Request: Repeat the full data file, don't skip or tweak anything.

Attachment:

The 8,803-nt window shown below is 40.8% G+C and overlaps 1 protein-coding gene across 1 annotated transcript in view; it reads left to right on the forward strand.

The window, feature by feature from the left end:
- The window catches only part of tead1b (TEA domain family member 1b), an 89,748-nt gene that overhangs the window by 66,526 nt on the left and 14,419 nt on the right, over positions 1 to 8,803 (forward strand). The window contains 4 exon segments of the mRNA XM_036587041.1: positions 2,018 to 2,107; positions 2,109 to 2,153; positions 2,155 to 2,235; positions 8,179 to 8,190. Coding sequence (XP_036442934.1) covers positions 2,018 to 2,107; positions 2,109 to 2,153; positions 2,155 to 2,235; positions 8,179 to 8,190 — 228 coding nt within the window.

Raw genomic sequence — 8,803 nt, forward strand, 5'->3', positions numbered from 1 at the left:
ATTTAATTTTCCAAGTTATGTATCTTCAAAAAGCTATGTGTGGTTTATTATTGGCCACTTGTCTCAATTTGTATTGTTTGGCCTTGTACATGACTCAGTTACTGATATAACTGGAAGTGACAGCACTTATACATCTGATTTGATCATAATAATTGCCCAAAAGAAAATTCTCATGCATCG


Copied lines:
The 8,803-nt window shown below is 40.8% G+C and overlaps 1 protein-coding gene across 1 annotated transcript in view; it reads left to right on the forward strand.

The window, feature by feature from the left end:
- The window catches only part of tead1b (TEA domain family member 1b), an 89,748-nt gene that overhangs the window by 66,526 nt on the left and 14,419 nt on the right, over positions 1 to 8,803 (forward strand). The window contains 4 exon segments of the mRNA XM_036587041.1: positions 2,018 to 2,107; positions 2,109 to 2,153; positions 2,155 to 2,235; positions 8,179 to 8,190. Coding sequence (XP_036442934.1) covers positions 2,018 to 2,107; positions 2,109 to 2,153; positions 2,155 to 2,235; positions 8,179 to 8,190 — 228 coding nt within the window.

Raw genomic sequence — 8,803 nt, forward strand, 5'->3', positions numbered from 1 at the left:
ATTTAATTTTCCAAGTTATGTATCTTCAAAAAGCTATGTGTGGTTTATTATTGGCCACTTGTCTCAATTTGTATTGTTTGGCCTTGTACATGACTCAGTTACTGATATAACTGGAAGTGACAGCACTTATACATCTGATTTGATCATAATAATTGCCCAAAAGAAAATTCTCATGCATCG